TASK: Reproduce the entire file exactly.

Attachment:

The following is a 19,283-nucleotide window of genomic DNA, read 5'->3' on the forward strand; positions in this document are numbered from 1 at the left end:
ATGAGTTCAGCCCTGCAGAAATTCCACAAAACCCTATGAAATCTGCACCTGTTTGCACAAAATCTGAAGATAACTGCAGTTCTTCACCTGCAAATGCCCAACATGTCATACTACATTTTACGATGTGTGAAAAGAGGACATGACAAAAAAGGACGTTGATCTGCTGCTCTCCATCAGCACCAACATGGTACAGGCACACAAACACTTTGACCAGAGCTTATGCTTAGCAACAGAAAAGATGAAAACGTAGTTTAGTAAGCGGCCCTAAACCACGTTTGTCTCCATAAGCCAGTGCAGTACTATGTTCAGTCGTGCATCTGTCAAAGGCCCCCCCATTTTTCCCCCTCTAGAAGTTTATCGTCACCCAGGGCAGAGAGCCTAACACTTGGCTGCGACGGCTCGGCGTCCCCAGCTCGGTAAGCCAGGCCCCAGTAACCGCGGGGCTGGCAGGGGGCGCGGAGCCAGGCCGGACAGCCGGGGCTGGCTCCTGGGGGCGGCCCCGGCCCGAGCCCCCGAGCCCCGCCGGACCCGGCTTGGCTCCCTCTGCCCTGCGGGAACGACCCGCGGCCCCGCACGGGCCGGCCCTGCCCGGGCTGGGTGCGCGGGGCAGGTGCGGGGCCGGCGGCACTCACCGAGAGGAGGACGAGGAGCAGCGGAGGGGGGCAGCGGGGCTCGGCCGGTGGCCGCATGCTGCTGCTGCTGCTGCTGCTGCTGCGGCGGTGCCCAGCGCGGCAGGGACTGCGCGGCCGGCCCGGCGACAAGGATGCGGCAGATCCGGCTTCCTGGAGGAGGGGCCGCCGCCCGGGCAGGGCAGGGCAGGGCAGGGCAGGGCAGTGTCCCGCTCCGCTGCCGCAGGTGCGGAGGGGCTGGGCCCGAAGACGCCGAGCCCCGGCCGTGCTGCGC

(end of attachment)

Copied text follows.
The following is a 19,283-nucleotide window of genomic DNA, read 5'->3' on the forward strand; positions in this document are numbered from 1 at the left end:
ATGAGTTCAGCCCTGCAGAAATTCCACAAAACCCTATGAAATCTGCACCTGTTTGCACAAAATCTGAAGATAACTGCAGTTCTTCACCTGCAAATGCCCAACATGTCATACTACATTTTACGATGTGTGAAAAGAGGACATGACAAAAAAGGACGTTGATCTGCTGCTCTCCATCAGCACCAACATGGTACAGGCACACAAACACTTTGACCAGAGCTTATGCTTAGCAACAGAAAAGATGAAAACGTAGTTTAGTAAGCGGCCCTAAACCACGTTTGTCTCCATAAGCCAGTGCAGTACTATGTTCAGTCGTGCATCTGTCAAAGGCCCCCCCATTTTTCCCCCTCTAGAAGTTTATCGTCACCCAGGGCAGAGAGCCTAACACTTGGCTGCGACGGCTCGGCGTCCCCAGCTCGGTAAGCCAGGCCCCAGTAACCGCGGGGCTGGCAGGGGGCGCGGAGCCAGGCCGGACAGCCGGGGCTGGCTCCTGGGGGCGGCCCCGGCCCGAGCCCCCGAGCCCCGCCGGACCCGGCTTGGCTCCCTCTGCCCTGCGGGAACGACCCGCGGCCCCGCACGGGCCGGCCCTGCCCGGGCTGGGTGCGCGGGGCAGGTGCGGGGCCGGCGGCACTCACCGAGAGGAGGACGAGGAGCAGCGGAGGGGGGCAGCGGGGCTCGGCCGGTGGCCGCATGCTGCTGCTGCTGCTGCTGCTGCTGCGGCGGTGCCCAGCGCGGCAGGGACTGCGCGGCCGGCCCGGCGACAAGGATGCGGCAGATCCGGCTTCCTGGAGGAGGGGCCGCCGCCCGGGCAGGGCAGGGCAGGGCAGGGCAGGGCAGTGTCCCGCTCCGCTGCCGCAGGTGCGGAGGGGCTGGGCCCGAAGACGCCGAGCCCCGGCCGTGCTGCGC